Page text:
An exploration of the philosophies, thoughts and artistic yearnings, both as creator and audience, of Christopher F. Heinrich by Christopher F. Heinrich.
Tuesday, August 10
Extreme trials riding
Evel Knievel Days did not merely provide the raw material for a thought provoking post on the nature of extreme entertainment. It also provided ample subjects in action for amateur photography. Of all the men riding motorcycles in circles on vertical walls, men throwing down basketballs from a trampoline and motocross races I captured with my camera, this image is my favorite. One aspect that I particularly enjoy is how Geoff Aaron, the rider, and his bike are the only elements of this picture really in focus. The four people standing behind him don't distract as they aren't entirely in focus. I think I managed to just turn the camera enough while the shutter opened to follow him and leave those standing still a bit blurred.
I find it more than a touch ironic that of the one-hundred-odd pictures I shot of this man's tricks, this simple wheelie, one of his warm-up stunts, is my favorite. The man did hops over barrels, ran a ramp that was on a seventy degree angle and jumped up and down the three platforms of a steel stage, and the simplest trick is the subject of my favorite picture. Let's consider why.
Aaron is flipping his leg over the bike here while balancing on a steel barrel. The members of the audience make a good framing device, but they are too large and dominate the picture, distracting from the real subject. It doesn't help either that the dominant colors of his suit, gray and black, are so similar to the barrels and asphalt, and the suit's texture makes good camouflage against the watching crowd and the temporary fence in front of them.
This should be an incredible picture. Aaron is taking a jump off a ramp twice the size of a man and at an angle somewhere around seventy degrees yet there is no real drama. There is no sense of the speed necessary to take the leap, and the crowd isn't exactly demonstrating the appropriate emotion of awe mixed with more than a healthy amount of fear. The idea with including the stop light in the picture was a bit of a joke, to suggest that maybe he shouldn't 'go,' but that may be too subtle. Or childish. Whichever.
These really were the most frustrating pictures for me. These were amazing tricks. Each platform could not have been deep enough for both wheels to stand on in a parallel, line and each step up was taller than the individual wheels. Aaron had to have precise enough control going up to gun the accelerator just enough to launch up another level without shooting off the other end. There was a pause after every leap as we all waited to see if he could do it again. And that's all the pictures really capture, a man about to leap again. Even when the picture is in the midst of the leap, the excitement is hidden. It just looks like a little jump.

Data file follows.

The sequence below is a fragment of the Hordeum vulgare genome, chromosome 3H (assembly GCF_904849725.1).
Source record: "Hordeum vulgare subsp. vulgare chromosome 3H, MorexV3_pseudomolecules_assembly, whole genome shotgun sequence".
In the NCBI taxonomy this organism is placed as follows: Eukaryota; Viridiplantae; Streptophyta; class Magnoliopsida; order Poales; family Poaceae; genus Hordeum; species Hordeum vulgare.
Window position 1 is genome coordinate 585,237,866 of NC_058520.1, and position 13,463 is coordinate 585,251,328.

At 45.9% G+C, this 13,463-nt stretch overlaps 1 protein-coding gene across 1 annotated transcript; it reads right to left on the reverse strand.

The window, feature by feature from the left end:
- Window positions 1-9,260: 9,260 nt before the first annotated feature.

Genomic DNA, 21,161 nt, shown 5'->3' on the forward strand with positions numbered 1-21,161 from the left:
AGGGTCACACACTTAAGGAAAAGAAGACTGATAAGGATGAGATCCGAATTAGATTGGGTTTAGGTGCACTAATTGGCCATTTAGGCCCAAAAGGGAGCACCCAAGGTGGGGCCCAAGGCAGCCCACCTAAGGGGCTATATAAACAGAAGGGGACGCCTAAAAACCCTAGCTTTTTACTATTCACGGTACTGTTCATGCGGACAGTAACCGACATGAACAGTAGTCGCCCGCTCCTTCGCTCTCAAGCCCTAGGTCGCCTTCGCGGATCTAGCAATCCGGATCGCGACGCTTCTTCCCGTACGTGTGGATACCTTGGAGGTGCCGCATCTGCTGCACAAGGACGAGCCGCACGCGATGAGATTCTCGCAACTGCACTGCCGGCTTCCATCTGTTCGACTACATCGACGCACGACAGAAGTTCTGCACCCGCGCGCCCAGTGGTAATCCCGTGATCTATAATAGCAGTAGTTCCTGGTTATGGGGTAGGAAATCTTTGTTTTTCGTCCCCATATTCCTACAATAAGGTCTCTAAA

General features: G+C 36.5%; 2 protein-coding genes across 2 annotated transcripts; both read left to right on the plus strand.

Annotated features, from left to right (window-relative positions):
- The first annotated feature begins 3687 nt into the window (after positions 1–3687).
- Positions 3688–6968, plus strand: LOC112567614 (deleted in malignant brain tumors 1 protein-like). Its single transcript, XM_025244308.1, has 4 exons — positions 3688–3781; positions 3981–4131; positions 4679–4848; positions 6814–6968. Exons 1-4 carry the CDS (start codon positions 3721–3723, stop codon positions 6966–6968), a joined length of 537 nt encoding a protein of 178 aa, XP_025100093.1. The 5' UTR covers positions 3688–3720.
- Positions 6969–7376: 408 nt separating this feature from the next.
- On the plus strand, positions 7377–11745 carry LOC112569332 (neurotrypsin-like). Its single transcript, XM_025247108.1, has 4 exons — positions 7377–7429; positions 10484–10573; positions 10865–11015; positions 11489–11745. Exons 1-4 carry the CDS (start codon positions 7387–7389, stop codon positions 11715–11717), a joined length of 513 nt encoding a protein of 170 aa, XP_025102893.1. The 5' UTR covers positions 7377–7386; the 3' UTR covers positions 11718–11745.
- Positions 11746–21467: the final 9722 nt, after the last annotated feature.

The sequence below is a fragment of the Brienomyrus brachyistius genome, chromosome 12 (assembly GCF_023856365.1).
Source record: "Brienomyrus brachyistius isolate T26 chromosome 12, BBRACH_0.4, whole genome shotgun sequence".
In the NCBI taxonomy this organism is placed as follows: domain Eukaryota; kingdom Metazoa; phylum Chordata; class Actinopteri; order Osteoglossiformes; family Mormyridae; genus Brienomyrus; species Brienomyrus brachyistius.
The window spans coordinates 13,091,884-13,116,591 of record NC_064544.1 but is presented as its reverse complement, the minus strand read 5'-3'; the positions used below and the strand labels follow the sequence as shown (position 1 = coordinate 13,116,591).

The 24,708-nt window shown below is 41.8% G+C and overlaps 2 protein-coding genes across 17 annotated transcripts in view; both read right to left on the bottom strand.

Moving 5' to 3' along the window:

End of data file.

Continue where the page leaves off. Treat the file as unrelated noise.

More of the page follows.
Toward the end of the performance I slowed the shutter to try and show some of Aaron's speed. I am happy that I managed as he moved between platforms and even that the telephone lines and red pole frame him in the sky, but overexposure of the clouds really takes something away, gives a sense of unreality to the whole things.
All these things considered, though, I feel the greatest reason I prefer the original wheelie is that it's one of my largest pictures of Aaron. I shot all of these with my shorter lens at the full focal length of 55 mm, equivalent to 82 mm on a 35 mm lens. My reasoning for this selection at the time was two fold: first, to provide some context for the height of his jumps and stunts and second, to give me a greater margin of error in making sure he was in the picture. Unfortunately, this also meant that the subject was much smaller within the picture. Using the following picture, let's consider why this was a poor choice.
This could have been a good picture. There is some tension and drama in that he's in the midst of a trick that requires him to be stationary at the moment. That gives a sense of stillness to the scene. Also, there is some humor as he looks back over his shoulder. Unfortunately, the interesting part of the picture takes up about a quarter of the whole because that's what the full zoom could capture. The rest is just empty, distracting background. Judicious cropping could help, but that's not how I roll. Shoving my way through the crowd for superior positioning could help, too, but I'm not doing that in pursuit of a simple hobby.